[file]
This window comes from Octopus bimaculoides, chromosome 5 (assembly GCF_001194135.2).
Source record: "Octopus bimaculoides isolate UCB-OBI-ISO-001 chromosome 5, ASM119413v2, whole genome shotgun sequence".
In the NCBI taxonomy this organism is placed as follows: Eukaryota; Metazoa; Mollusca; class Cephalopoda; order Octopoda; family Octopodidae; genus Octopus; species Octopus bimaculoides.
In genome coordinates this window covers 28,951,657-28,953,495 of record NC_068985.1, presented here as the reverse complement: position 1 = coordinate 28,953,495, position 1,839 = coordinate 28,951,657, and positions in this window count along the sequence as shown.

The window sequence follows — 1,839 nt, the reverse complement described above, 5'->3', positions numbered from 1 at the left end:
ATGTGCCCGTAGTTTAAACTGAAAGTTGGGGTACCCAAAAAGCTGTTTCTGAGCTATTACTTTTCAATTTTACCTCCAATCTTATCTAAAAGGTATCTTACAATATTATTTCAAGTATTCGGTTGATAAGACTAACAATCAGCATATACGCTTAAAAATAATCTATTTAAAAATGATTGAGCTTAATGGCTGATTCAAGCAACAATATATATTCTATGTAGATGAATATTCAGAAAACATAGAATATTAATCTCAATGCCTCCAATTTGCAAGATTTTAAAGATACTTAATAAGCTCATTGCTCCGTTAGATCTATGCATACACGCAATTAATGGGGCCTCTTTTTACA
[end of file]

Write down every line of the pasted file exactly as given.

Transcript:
This window comes from Octopus bimaculoides, chromosome 5 (assembly GCF_001194135.2).
Source record: "Octopus bimaculoides isolate UCB-OBI-ISO-001 chromosome 5, ASM119413v2, whole genome shotgun sequence".
In the NCBI taxonomy this organism is placed as follows: Eukaryota; Metazoa; Mollusca; class Cephalopoda; order Octopoda; family Octopodidae; genus Octopus; species Octopus bimaculoides.
In genome coordinates this window covers 28,951,657-28,953,495 of record NC_068985.1, presented here as the reverse complement: position 1 = coordinate 28,953,495, position 1,839 = coordinate 28,951,657, and positions in this window count along the sequence as shown.

The window sequence follows — 1,839 nt, the reverse complement described above, 5'->3', positions numbered from 1 at the left end:
ATGTGCCCGTAGTTTAAACTGAAAGTTGGGGTACCCAAAAAGCTGTTTCTGAGCTATTACTTTTCAATTTTACCTCCAATCTTATCTAAAAGGTATCTTACAATATTATTTCAAGTATTCGGTTGATAAGACTAACAATCAGCATATACGCTTAAAAATAATCTATTTAAAAATGATTGAGCTTAATGGCTGATTCAAGCAACAATATATATTCTATGTAGATGAATATTCAGAAAACATAGAATATTAATCTCAATGCCTCCAATTTGCAAGATTTTAAAGATACTTAATAAGCTCATTGCTCCGTTAGATCTATGCATACACGCAATTAATGGGGCCTCTTTTTACA